Modal domain

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Overview

Modal domains as defined in a branching-times framework. Solid: the actual past and present. Dashed: the possible futures. Dotted: the counterfactual domain

Modal meanings are commonly classified according to two dimensions: modal force (necessity, possibility) and modal flavour (epistemic, deontic etc.). In addition, many descriptions of mood-prominent languages rely on the distinction between realis and irrealis. In our research with the West Ambrym language, however, it appeared that the latter distinction is more useful and basic to the system. But the domain of the irrealis has to be further divided into the counterfactual and possible domains. These can be characterized in terms of a branching-times structure:

  • The actual present i0 and the actual past (predecessors of i0).
  • The counterfactual past, present and future: indices that are neither predecessors nor successors of i0.
  • The possible future(s): successors of i0.

For the purposes of our tagset, we make a three-way distinction which builds on those domains, but is not entirely identical to them. The three values we use are actual, counterfactual and possible: The labels actual and counterfactual coincide with the corresponding domains. The label possible comprises the possible futures as well as the combination of the actual and the counterfactual past and present.

The factual

The actual present is given by context. By default, this is the time and world of speaking, but the world may be a fictional one and the present may be a narrative present.

mwe liye an bosi
REAL take 3S.POSS copra.chisel
"He took his copra chisel."

The factual domain comprises the actual present and past. Generic assertions are also classified as factual, despite their modally ambiguous nature:

  • Mosquitoes drink blood.
  • If you switch the light on after dark, it attracts/ will attract mosquitoes.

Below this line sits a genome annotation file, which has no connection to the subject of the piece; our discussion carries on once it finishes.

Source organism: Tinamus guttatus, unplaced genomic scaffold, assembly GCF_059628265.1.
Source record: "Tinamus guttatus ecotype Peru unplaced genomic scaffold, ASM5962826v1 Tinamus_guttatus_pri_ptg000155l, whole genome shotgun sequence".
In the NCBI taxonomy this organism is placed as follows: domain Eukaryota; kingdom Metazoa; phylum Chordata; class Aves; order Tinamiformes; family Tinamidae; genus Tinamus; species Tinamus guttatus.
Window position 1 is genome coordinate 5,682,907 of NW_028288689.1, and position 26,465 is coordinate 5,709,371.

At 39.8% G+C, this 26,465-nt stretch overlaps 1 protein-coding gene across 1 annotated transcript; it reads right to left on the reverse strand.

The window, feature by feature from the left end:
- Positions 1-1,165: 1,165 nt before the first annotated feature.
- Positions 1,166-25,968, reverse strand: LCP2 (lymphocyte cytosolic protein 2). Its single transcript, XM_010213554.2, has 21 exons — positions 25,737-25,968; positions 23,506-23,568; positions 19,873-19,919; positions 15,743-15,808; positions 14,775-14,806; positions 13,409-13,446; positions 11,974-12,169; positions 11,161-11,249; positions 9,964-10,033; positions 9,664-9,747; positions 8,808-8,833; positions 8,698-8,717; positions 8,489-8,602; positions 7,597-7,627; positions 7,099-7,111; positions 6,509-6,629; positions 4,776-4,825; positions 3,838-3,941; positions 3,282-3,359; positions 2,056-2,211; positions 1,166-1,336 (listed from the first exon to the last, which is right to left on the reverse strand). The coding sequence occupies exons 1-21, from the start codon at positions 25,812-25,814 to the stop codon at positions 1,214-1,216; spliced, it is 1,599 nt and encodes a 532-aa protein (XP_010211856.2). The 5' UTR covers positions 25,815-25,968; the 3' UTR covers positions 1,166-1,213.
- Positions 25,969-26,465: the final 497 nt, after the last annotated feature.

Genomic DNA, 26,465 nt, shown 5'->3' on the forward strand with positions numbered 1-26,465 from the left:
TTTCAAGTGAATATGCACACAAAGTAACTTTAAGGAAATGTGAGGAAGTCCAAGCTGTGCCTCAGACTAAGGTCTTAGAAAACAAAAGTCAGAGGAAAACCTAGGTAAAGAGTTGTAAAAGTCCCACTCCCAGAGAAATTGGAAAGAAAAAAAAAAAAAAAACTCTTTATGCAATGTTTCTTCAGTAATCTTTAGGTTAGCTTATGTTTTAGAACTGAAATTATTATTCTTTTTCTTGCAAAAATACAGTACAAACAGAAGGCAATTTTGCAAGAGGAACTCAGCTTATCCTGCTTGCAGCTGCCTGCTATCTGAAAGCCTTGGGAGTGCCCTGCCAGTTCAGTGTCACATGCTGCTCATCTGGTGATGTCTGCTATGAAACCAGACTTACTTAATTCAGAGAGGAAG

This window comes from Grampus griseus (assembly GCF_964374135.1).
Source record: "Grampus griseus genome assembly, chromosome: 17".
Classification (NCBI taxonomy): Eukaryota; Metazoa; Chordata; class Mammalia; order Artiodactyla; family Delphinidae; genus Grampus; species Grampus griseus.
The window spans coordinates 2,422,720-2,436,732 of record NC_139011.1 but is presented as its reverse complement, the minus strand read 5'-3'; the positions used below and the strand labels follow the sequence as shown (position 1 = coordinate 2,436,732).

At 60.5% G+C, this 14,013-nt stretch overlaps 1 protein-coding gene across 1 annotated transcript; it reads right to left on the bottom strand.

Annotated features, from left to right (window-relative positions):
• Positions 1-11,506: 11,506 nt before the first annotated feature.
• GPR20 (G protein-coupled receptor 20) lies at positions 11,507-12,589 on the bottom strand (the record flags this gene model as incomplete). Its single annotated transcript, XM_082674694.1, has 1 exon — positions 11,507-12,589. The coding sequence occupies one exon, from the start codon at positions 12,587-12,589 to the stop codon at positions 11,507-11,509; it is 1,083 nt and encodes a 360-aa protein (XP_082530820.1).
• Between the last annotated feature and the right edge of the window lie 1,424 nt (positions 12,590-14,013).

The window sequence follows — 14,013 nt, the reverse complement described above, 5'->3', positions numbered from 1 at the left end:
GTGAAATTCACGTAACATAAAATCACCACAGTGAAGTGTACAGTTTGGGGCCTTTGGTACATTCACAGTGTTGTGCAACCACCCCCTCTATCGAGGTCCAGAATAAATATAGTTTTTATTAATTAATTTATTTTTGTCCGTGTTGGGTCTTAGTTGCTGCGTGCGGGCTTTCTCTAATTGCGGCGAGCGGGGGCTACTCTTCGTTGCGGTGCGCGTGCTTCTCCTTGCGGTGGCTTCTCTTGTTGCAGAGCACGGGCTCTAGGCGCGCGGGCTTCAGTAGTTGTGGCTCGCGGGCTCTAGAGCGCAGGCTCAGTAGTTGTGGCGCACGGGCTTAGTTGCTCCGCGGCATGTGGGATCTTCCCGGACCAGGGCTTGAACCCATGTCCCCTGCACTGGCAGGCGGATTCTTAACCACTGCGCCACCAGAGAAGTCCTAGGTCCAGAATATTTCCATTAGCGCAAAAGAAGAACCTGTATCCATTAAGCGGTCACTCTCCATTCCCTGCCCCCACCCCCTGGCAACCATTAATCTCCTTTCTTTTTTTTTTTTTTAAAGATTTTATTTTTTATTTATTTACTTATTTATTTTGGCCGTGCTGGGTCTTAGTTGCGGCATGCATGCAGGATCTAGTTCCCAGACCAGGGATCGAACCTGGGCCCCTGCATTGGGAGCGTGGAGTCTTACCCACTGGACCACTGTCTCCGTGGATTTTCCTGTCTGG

The counterfactual

Counterfactual clauses are mostly restricted by conditions as in he would have taken the train, if it had been on time or I would go to the conference, but I cannot find a good childcare solution.

Another prominent context for counterfactual modality are complement clauses of verbs like think, when the believes of the matrix subject differ from the believes of the speaker; or complement clauses of verbs expressing impossible wishes about the past or present.

  • She thought he had died.
  • I wish I hadn't eaten this.

The possible

The possible comprises several domains, depending on the temporal reference of the clause. Here are some examples:

  • I will attend the conference. (Future possibilities) future, possible
  • I have to attend the conference. (Future possibilities) future, possible
  • I may/might attend the conference. (Future possibilities) future, possible
  • She may be attending the conference. (combination of actual present and counterfactual present -- present possibility) present, possible
  • She may/ might have attended the conference. (combination of actual present and counterfactual past -- past possibility) past, possible

An interesting case is posed by TAM-marked serial predicates in negative contexts such as the following:

nge tamo ngye tere gone ne omane ke ngye mwe kie
now first.born 3S NEG.REAL make 3S.IR.NEG like CP.RE 3S 3S.RE say
But the firstborn, he did not do as he said. (Daakie.Andri2.038)

Here, the secondary predicate omane, "be like" is preceded by the negative irrealis marker ne. While several different combinations of mood and polarity values would be plausible for this marker in this context, we decided to tag it as possible, negative. In addition, the keywords NEGMAT and SERIAL may be added.

A similar difficult case are complements of negated predicates expressing possibility, which would usually be translated by a modal auxiliary.

Mwe ka, 'e'e, to wese [ka na -n liye ngok]
REAL say no NEG enough MOD 1S -POT.NEG take 2S
He said: No, I can't carry you.

The bracketed section here should be tagged as future, possible, positive

Other modal categories

Modal force

Modal statements may differ in terms of their force. The sentence she must be in Berlin is intuitively a stronger commitment than the sentence she may be in Berlin. While many European languages have paradigms of auxiliaries that differentiate systematically between necessity and possibility, the interpretation of modal force in the context of Melanesian languages is often context-dependent.

Modal flavor

Modal statements can further be differentiated in terms of their flavor. The most prominently discussed flavors are epistemic and deontic. A statement expressing an epistemic modal flavor can often be paraphrased as in view of what is known, it is necessary/possible that.... An example would be the sentence she must have arrived in Berlin by now. By contrast, a deontic statement can be paraphrased as in view of the rules/ laws, it is necessary/ possible that..., as in you may go now. Further often mentioned flavors are bouletic, teleologic, intrinsic etc. These interpretations are known to be widely context-dependent and do not seem to be systematically differentiated in the Oceanic languages of Melanesia.